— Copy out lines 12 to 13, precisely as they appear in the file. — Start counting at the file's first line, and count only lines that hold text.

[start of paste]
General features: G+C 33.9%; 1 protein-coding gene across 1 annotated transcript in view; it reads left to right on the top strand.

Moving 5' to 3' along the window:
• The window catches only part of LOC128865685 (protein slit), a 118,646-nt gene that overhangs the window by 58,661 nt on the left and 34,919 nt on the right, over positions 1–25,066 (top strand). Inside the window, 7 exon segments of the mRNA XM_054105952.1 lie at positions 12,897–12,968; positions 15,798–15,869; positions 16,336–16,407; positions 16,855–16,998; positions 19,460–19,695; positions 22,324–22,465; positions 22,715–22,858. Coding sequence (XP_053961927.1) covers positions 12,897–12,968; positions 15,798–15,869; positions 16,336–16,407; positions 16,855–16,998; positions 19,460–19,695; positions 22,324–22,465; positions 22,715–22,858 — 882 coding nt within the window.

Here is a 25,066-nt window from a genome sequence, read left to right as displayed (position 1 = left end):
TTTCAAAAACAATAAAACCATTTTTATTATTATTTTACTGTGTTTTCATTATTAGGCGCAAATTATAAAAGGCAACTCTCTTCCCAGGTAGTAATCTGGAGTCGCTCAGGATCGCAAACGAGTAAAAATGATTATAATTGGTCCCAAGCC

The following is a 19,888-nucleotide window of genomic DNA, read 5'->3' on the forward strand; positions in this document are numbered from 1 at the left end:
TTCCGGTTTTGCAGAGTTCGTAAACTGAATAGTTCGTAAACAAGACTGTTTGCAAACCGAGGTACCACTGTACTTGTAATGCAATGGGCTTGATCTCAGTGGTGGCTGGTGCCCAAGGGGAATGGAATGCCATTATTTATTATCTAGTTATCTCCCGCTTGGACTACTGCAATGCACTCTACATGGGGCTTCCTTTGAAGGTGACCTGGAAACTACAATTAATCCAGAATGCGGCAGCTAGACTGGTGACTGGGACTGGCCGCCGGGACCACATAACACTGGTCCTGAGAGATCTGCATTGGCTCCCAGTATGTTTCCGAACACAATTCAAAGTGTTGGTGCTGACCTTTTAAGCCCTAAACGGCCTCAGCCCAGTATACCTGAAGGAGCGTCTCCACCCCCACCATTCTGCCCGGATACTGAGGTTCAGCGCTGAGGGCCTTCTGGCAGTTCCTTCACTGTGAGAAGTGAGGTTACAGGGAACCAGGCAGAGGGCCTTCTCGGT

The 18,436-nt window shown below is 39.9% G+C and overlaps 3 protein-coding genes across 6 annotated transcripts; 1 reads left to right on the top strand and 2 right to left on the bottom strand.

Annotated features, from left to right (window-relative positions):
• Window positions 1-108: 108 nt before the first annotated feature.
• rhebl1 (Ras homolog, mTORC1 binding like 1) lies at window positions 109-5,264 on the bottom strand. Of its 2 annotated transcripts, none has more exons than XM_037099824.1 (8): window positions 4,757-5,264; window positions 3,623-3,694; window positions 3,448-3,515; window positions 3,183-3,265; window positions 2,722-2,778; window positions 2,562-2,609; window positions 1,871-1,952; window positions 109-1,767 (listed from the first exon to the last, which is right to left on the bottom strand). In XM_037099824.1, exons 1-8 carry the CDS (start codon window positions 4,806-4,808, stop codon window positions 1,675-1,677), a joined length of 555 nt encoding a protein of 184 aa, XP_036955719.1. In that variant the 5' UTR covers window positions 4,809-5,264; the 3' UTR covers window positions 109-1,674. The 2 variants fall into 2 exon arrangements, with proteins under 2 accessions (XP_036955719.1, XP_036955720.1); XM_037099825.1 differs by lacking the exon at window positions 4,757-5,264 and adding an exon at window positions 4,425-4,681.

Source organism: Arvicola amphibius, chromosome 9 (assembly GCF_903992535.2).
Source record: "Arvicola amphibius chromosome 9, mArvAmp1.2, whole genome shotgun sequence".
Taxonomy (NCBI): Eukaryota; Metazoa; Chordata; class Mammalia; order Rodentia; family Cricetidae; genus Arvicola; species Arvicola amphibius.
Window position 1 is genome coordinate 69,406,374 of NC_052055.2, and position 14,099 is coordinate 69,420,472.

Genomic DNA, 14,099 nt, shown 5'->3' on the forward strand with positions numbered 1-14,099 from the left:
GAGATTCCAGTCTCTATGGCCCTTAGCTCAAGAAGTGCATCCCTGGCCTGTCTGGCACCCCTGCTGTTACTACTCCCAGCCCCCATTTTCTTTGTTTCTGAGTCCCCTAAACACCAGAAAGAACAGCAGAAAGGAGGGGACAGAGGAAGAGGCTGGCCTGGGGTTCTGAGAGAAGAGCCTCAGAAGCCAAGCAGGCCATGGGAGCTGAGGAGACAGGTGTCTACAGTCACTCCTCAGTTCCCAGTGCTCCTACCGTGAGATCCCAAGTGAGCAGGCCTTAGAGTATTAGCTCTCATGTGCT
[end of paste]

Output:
Source organism: Arvicola amphibius, chromosome 9 (assembly GCF_903992535.2).
Source record: "Arvicola amphibius chromosome 9, mArvAmp1.2, whole genome shotgun sequence".